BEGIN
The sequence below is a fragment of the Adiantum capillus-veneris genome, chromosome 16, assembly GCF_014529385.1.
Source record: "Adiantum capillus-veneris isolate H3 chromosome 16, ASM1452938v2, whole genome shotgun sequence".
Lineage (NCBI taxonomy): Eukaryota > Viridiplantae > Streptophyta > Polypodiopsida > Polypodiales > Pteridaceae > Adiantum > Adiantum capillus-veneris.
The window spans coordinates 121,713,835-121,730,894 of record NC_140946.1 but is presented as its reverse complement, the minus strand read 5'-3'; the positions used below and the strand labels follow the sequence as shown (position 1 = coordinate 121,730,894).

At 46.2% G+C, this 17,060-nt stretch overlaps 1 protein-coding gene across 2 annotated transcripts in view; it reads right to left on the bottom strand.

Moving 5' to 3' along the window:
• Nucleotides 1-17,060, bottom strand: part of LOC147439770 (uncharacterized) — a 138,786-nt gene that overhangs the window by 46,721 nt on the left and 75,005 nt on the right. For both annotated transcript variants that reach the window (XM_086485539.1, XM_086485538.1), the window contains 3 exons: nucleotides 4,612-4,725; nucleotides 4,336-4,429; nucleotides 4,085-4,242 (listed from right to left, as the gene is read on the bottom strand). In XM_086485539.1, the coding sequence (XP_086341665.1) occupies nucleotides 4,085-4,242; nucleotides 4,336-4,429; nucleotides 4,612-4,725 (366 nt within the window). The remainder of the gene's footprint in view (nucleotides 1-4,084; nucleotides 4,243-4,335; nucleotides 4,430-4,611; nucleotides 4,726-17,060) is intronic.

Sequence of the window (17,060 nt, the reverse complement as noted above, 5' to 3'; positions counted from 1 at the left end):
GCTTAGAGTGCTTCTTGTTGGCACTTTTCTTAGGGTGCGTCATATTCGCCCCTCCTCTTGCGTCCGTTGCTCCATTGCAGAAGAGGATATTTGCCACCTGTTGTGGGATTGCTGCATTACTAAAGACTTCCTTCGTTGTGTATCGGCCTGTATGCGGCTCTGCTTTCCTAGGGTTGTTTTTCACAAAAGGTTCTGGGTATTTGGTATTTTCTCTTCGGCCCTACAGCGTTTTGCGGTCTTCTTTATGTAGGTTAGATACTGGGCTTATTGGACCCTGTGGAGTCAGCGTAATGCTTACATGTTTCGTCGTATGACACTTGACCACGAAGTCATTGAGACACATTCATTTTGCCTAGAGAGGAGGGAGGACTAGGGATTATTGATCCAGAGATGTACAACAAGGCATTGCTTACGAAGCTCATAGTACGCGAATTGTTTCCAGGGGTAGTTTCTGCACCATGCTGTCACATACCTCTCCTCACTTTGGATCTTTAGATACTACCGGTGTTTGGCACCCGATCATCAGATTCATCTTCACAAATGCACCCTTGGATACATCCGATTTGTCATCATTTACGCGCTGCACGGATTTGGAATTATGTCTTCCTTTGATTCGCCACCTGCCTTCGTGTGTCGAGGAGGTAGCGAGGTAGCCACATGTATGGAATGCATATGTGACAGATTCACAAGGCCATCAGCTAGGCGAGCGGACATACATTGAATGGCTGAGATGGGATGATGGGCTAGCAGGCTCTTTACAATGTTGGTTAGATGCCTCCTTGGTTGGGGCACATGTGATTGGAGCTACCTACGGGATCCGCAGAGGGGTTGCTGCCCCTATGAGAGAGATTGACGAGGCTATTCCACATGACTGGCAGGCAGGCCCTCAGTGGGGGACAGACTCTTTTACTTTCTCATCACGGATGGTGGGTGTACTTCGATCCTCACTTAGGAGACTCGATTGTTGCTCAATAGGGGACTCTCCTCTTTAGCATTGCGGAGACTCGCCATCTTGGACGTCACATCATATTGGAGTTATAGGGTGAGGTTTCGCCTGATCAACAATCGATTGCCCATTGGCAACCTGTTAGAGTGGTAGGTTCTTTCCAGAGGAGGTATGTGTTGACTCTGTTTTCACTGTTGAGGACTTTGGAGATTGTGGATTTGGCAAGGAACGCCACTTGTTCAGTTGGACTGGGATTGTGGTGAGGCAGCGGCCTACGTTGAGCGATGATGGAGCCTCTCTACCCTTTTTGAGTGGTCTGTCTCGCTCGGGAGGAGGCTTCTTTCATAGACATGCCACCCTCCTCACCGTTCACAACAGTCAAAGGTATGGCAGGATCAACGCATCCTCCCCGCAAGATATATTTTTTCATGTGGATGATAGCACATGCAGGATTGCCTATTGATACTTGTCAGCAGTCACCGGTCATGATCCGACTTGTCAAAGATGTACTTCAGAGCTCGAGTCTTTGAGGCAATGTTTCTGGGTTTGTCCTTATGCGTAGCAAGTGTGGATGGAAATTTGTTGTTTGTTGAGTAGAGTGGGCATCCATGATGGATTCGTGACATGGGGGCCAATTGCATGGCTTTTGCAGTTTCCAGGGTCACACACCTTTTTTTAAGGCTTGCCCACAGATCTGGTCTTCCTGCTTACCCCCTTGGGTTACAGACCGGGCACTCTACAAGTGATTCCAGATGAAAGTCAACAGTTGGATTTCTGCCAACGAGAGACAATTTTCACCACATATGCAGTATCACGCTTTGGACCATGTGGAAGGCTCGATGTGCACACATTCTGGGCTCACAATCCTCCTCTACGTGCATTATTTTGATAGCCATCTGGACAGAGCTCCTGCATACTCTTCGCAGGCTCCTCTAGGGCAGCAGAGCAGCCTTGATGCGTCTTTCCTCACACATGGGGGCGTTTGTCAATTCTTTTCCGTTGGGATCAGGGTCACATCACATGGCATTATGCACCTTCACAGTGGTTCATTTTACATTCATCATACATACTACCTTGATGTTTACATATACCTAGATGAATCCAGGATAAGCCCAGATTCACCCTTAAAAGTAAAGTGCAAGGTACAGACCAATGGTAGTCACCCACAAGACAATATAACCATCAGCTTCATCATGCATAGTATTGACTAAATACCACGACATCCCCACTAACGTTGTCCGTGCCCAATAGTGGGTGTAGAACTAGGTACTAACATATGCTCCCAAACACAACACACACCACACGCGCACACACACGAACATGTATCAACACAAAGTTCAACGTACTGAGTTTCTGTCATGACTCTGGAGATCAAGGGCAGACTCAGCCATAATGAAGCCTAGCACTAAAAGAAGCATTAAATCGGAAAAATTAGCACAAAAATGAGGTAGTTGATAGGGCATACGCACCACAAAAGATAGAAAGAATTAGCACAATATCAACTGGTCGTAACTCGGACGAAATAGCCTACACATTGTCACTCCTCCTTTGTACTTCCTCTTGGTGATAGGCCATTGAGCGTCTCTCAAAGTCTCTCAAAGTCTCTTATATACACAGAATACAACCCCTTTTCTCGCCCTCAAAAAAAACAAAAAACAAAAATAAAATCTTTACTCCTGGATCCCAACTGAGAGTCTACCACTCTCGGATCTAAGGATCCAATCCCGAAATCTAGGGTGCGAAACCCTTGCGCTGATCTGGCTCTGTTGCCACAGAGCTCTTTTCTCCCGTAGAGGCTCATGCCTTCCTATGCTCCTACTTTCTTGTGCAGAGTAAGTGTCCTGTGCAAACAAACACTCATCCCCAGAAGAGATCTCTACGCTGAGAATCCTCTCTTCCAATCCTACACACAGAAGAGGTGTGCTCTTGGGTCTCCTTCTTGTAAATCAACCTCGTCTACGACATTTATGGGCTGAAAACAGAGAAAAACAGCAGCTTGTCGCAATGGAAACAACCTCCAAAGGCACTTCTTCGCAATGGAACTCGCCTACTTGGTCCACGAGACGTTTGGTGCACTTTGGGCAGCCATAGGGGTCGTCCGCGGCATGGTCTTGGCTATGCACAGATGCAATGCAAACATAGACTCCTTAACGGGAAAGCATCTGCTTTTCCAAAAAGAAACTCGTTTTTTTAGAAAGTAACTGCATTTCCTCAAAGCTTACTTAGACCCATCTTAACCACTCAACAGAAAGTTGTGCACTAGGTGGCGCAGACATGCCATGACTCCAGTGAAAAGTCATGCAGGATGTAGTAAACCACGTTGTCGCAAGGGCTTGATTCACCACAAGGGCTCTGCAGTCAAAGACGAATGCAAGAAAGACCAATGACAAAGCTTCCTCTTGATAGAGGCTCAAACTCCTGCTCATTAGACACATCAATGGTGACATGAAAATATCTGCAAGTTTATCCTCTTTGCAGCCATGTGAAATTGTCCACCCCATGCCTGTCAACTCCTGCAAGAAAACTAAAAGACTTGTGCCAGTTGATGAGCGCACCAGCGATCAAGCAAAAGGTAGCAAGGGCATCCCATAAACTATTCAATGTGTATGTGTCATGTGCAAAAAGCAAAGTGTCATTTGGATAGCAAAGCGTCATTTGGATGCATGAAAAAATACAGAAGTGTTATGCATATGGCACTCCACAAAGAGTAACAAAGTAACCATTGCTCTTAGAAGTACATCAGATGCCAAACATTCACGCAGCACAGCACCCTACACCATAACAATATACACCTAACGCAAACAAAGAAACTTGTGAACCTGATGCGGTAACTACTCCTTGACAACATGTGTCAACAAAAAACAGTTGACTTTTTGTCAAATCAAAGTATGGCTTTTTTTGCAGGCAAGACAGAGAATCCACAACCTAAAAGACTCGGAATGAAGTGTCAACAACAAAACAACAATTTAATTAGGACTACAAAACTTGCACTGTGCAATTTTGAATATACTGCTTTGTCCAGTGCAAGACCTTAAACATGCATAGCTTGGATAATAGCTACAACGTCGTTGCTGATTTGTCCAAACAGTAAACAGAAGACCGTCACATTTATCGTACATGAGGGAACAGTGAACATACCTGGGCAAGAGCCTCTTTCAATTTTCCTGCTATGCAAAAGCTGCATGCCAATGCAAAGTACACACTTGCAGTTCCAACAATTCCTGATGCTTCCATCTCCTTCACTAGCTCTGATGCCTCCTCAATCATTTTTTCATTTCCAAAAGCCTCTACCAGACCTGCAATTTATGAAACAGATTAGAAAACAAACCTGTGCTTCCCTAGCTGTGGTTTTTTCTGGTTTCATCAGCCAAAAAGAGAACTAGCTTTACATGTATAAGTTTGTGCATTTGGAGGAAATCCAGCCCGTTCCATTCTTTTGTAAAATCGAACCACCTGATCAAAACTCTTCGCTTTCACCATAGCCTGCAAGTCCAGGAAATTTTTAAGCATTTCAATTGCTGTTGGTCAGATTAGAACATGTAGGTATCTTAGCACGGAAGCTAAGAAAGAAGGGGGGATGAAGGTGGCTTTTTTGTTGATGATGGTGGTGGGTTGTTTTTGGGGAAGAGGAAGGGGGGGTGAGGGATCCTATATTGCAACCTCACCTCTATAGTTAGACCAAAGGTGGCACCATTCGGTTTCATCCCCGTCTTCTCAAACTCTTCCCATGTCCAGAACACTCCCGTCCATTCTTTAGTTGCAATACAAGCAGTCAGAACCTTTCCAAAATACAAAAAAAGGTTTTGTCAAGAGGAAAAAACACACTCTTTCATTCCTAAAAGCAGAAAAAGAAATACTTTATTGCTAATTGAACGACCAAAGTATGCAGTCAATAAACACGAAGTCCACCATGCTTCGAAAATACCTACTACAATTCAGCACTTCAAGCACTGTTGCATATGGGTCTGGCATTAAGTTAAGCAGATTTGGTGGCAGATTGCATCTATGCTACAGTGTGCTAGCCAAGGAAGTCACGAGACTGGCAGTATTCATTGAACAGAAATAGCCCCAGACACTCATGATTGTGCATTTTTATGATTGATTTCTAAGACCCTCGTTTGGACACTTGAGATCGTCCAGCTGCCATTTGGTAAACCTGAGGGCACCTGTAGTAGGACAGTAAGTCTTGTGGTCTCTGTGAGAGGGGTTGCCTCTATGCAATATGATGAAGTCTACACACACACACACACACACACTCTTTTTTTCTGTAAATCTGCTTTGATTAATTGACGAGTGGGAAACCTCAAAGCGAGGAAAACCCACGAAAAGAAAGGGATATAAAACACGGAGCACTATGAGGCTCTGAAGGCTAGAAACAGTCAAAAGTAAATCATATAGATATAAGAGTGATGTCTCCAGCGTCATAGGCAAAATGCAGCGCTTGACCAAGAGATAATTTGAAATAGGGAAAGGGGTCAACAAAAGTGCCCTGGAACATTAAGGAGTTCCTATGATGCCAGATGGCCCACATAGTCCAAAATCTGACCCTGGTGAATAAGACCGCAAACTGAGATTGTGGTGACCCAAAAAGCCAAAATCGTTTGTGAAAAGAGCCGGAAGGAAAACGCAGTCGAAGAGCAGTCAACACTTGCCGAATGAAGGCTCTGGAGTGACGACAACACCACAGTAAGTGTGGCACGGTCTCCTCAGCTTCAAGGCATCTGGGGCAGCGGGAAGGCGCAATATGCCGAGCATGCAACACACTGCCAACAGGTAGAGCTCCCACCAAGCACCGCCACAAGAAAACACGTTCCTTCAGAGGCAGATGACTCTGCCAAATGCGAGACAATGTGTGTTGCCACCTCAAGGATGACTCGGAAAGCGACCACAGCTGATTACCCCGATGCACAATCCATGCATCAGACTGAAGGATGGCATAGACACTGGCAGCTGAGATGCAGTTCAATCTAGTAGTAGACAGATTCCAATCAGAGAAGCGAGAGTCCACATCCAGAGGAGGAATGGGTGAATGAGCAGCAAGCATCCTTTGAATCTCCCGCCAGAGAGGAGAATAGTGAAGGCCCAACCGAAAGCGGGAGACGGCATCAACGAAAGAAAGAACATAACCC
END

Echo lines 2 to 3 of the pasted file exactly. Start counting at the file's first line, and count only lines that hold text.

Source record: "Adiantum capillus-veneris isolate H3 chromosome 16, ASM1452938v2, whole genome shotgun sequence".
Lineage (NCBI taxonomy): Eukaryota > Viridiplantae > Streptophyta > Polypodiopsida > Polypodiales > Pteridaceae > Adiantum > Adiantum capillus-veneris.